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SYFY WIRE Bad Astronomy

The Hairy Star, the Hunter, and the Seven Sisters

By Phil Plait

On Jan. 10, 2015, astrophotographer Jerry Lodriguss took what may be my favorite picture of the bright Comet Lovejoy I’ve seen so far. Check this out:

This is a very wide-field shot showing the constellation of Orion on the left, Taurus in the right of center, the Pleiades star cluster on the right, and near the bottom, the lovely green hue of the comet. The comet is still bright and big; through a telescope the fuzzy head (the property that gave comets the nickname "hairy stars") is about the same size as the full Moon, and it’s really easy to spot in binoculars.

I have to comment on Orion in the photo; it shows some features you don’t usually see. At the top, where his head would be (just to the right of ruddy Betelgeuse), you can see a circular reddish glow. That’s the Lambda Orionis nebula, a huge star-forming gas cloud invisible to the eye. The red is the characteristic hue of warm hydrogen, the atoms in the gas excited by the fierce light of the stars born within.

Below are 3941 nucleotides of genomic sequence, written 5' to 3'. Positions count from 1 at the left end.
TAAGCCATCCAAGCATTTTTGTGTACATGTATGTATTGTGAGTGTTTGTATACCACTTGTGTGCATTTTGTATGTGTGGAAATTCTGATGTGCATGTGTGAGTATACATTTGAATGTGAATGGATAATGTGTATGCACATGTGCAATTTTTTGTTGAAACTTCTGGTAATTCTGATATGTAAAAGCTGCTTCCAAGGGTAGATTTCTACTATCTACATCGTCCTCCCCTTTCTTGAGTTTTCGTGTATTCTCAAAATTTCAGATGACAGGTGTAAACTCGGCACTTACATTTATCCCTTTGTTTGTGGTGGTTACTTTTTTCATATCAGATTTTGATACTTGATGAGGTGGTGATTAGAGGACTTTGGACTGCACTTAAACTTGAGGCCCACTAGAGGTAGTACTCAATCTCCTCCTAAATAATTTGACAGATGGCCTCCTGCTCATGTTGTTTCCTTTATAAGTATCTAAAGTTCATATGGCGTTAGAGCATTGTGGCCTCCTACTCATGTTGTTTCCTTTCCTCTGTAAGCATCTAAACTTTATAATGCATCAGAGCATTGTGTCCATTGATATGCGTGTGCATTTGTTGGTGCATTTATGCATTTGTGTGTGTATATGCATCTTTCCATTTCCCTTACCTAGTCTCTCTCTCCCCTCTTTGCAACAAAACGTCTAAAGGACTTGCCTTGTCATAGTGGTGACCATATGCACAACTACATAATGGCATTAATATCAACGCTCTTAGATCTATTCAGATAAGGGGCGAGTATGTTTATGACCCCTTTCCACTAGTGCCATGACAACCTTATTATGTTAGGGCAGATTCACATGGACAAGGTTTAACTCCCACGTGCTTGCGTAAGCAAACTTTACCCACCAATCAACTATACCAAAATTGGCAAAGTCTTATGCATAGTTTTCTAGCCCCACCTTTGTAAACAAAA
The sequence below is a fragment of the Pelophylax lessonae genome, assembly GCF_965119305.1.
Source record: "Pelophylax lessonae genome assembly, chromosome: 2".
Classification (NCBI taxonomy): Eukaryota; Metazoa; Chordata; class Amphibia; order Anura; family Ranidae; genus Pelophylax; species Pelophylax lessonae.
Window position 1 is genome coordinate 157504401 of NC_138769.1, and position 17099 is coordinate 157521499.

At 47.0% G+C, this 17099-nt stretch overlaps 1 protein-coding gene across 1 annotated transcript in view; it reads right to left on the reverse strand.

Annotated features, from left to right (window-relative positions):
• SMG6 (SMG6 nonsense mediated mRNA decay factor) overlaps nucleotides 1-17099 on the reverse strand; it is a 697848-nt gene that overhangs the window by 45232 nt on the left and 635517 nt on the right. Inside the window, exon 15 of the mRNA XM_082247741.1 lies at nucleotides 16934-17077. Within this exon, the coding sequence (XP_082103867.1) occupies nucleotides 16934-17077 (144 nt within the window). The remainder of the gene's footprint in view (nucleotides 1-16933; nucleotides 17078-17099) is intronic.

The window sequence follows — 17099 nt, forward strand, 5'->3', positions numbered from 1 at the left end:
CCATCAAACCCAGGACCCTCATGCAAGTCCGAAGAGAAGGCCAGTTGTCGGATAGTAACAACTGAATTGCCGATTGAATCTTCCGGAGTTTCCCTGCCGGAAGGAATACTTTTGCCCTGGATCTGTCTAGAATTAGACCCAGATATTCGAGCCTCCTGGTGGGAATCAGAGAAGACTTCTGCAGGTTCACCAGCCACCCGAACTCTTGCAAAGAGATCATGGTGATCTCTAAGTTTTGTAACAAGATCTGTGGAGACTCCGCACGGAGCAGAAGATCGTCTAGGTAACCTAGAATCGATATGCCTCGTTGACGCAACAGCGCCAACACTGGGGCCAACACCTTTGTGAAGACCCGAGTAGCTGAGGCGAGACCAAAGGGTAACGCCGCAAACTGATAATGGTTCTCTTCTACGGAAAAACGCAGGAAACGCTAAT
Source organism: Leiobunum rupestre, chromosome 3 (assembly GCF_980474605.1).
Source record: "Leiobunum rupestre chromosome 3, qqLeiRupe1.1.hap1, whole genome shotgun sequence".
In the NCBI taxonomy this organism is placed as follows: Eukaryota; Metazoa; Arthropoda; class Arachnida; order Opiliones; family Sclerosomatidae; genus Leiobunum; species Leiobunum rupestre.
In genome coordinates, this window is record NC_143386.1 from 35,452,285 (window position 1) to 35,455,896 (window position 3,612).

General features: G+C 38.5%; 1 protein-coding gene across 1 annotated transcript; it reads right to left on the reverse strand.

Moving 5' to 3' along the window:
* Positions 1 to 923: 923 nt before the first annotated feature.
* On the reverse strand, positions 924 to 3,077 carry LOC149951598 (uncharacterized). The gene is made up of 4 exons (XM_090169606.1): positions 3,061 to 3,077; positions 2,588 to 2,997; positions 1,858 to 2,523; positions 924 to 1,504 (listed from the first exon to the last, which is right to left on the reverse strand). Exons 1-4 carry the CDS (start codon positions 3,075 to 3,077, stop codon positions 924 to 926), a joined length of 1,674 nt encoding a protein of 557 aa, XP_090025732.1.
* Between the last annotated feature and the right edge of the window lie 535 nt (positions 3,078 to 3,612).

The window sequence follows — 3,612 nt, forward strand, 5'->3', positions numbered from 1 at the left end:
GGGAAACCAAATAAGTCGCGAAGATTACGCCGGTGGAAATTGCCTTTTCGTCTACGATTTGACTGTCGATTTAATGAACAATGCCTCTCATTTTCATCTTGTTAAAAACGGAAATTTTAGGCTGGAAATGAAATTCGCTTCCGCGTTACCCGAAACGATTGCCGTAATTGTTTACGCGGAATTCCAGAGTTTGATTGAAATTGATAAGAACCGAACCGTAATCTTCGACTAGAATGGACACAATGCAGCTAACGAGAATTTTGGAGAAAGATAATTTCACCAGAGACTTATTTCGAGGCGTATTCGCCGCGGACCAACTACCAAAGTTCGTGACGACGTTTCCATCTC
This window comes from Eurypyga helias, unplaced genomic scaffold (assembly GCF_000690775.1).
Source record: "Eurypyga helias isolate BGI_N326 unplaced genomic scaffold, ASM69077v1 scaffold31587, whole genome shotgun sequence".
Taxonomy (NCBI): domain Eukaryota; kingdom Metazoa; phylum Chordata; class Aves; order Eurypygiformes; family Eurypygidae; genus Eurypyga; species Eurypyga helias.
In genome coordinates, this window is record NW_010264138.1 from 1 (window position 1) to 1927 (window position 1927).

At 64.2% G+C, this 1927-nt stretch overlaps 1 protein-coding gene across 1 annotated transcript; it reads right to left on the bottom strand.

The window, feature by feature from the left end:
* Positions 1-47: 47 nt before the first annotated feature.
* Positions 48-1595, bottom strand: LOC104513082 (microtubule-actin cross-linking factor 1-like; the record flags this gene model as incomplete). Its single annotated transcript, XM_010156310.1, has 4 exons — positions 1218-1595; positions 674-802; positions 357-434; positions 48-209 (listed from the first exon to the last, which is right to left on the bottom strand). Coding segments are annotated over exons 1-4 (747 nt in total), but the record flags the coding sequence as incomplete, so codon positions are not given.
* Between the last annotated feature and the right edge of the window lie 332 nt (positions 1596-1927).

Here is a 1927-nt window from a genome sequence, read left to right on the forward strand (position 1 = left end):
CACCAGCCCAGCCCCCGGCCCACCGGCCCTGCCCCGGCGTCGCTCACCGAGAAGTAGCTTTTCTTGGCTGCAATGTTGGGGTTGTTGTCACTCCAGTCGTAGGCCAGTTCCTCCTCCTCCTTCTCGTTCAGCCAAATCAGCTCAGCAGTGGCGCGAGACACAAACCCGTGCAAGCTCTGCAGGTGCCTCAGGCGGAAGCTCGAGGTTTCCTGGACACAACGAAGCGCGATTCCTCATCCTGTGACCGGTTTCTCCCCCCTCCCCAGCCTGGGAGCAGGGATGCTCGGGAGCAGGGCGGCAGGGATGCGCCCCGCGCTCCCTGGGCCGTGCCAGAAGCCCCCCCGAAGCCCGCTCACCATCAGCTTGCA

Moving down, that long red C covering the left side of Orion is called Barnard’s Loop, an enormous bubble of gas probably blown out by the tremendous winds of luminous young stars born in the gas clouds dotting Orion.

More or less centered in Barnard's Loop are the famous Orion Nebula, as well as the Flame and Horsehead nebulae. It's quite a busy neighborhood.

Now look down, just to the right of the bright blue star Rigel. See that little blue smudge? That’s one of my favorite nebulae in the sky: the Witch Head Nebula. And yes, it really does look like a witch’s head.

One of my favorite astrophotos of all time features all these objects, taken by Rogelio Bernal Andreo; click that link and scroll all the way down to see it. It’s very much worth your time, I promise!

Anyway, Lovejoy will be sliding past the Pleiades for the next couple of days before moving on to the north. If you have binoculars, do yourself a favor and take a look

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